I am really gripped with whole Brexit thing. For me it’s the ultimate story of high drama and intrigue. Ever since that referendum result was announced and my initial shock horror response and thoughts of ‘what have we done’ (yes, I am British), I have been hooked.
I remember Nigel Farage grinning like a Cheshire Cat saying “we have got our country back” when the referendum result was announced and thinking ‘what does that mean?’. I have been watching ever since, still unsure and like all Brits, uncertain what is going to happen – deal or no deal. 2 years on it’s still anybody’s guess. Such is politics I suppose.
I watched Teresa Mays lengthy Prime Ministers Question Time the other day and thought ‘my God, there’s a job that no one wants’. With Brexit I am afraid it is probably a bit like the devil you do and the devil you don’t. Watching the posturing and partisan shenanigans of defend and attack has been an eye opener to what it means to be a politician. Promises, lies, confusion, break ups – it’s all there and its why I would never have Theresa May’s job for anything but then again I don’t suppose Mrs May would be queuing in line for my job if it became vacant.
I don’t think I could be a politician because of the cut throat nature of the job. You are always under scrutiny, constantly under attack, disliked by as many as those that like you and basically have no job security. It also requires you to play a game with invisible and unspoken rules. Is it only a specific type of animal which can survive in that environment – those with political savvy? You may define that as clandestine, conspiratorial and manipulative and you won’t be the first. But aren’t these the very skills which you need in pretty much every workplace if you are to be successful?
If you consider today’s business world which is characterised by risk, volatility, change, uncertainty etc. then these are competences which everyone needs and for some management jobs are absolutely essential. Samuel Bacharach author of ‘Get Them On Your Side’ says political savvy is “the ability to understand what you can and cannot control, when to take action, who is going to resist your agenda, and whom you need on your side.
It’s about knowing how to map the political terrain and get others on your side, as well as lead coalitions.” He adds “at every level, businesses need people who are willing to take action and who know how to create change—people who feel secure enough to take risks in an uncertain environment. Political competence gives them the skills to do just that.” All of the areas where, I am afraid, Mrs May is failing.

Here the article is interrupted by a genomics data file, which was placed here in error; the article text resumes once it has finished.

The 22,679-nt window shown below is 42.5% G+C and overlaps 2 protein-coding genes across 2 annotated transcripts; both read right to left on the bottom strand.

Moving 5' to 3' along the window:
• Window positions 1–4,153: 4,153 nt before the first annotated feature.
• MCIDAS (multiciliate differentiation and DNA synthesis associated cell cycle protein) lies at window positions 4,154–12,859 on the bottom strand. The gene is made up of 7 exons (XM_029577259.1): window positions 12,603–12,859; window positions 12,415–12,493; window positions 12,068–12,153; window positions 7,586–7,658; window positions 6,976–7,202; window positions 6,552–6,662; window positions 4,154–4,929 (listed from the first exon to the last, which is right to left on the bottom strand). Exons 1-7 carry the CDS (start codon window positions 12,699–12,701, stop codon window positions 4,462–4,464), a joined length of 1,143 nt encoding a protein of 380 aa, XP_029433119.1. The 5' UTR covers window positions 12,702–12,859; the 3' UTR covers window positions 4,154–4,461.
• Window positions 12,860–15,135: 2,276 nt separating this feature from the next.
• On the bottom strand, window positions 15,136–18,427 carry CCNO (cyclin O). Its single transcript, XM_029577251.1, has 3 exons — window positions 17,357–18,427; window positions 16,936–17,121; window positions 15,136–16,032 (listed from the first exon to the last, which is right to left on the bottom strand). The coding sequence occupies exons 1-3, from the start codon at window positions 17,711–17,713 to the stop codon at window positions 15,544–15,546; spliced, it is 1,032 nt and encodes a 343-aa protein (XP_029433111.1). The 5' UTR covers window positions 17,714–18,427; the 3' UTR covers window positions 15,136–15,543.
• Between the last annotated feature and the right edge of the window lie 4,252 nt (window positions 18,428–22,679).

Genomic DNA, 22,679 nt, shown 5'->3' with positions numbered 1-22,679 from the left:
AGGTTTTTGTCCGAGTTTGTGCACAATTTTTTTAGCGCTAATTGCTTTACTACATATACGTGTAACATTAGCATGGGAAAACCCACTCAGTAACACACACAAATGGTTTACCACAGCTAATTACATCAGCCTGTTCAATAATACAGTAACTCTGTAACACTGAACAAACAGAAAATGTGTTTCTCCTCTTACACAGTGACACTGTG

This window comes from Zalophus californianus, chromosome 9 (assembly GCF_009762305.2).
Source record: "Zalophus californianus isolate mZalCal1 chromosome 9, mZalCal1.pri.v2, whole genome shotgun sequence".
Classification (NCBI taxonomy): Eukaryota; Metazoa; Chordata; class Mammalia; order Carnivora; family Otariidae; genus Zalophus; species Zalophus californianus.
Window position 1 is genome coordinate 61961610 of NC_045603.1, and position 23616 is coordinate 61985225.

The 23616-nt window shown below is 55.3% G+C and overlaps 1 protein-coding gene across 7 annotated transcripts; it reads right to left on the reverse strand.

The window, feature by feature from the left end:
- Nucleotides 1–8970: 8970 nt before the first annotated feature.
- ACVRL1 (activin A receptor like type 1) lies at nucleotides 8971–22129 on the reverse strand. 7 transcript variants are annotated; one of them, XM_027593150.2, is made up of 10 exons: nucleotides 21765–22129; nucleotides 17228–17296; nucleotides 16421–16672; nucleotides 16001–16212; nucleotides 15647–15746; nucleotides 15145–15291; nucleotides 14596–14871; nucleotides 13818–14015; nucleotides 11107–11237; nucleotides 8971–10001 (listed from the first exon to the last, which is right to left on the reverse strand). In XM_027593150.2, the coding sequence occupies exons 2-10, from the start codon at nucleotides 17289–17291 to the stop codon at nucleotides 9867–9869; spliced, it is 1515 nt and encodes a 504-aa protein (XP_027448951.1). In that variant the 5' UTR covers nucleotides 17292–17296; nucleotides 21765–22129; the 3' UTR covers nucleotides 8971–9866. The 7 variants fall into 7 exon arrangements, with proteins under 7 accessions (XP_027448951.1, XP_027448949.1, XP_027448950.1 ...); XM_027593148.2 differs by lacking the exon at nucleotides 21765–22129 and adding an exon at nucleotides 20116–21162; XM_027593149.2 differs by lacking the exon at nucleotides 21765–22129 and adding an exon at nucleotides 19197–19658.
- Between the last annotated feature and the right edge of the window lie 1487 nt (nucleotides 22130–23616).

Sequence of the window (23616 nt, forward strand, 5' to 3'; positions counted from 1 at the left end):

Are there any organisations where playing politics is not necessary to get ahead and get things done? Now before you think that politics is not in your repertoire or knowledge bank, appreciate that we have all grown up honing those exact skills. From children, wielding our pester power, knowing whom to manipulate to get sweets and treats or how to conspire so that we could stay up late. And what about all our clandestine behaviour, rule bending and cover-ups which reached fever pitch as teenagers, have we not been playing politics all along? And all that we learned at home while growing up we have brought to the organisations where we work.
Playing politics needn’t be a bad word, even though it may be associated with thoughts of backstabbing, gossiping, sucking up to the right people etc. Knowing the unwritten rules of work may be essential in getting ahead. Don't reject the idea of playing the game because some people play dirty. You can get what you want ethically and professionally, if you learn the rules of your specific organization.
Sylvia Lafair of Creative Energy Options says all you have to do is learn the rules of being politically savvy at work and offers these basic pointers which in effect are a tabulated list of Samuel Bacharach’s political savvy summary:
Find the gatekeepers: Keep your eyes and ears open to find the real people of influence. Often, just like any game, you need to connect with the person who shuffles the cards. That may be the one who manages the calendar and decides who gets priority with the boss. It may be someone who drives the carpool to work. It may, believe it or not, be someone who caters the fun Friday lunches from the restaurant down the road.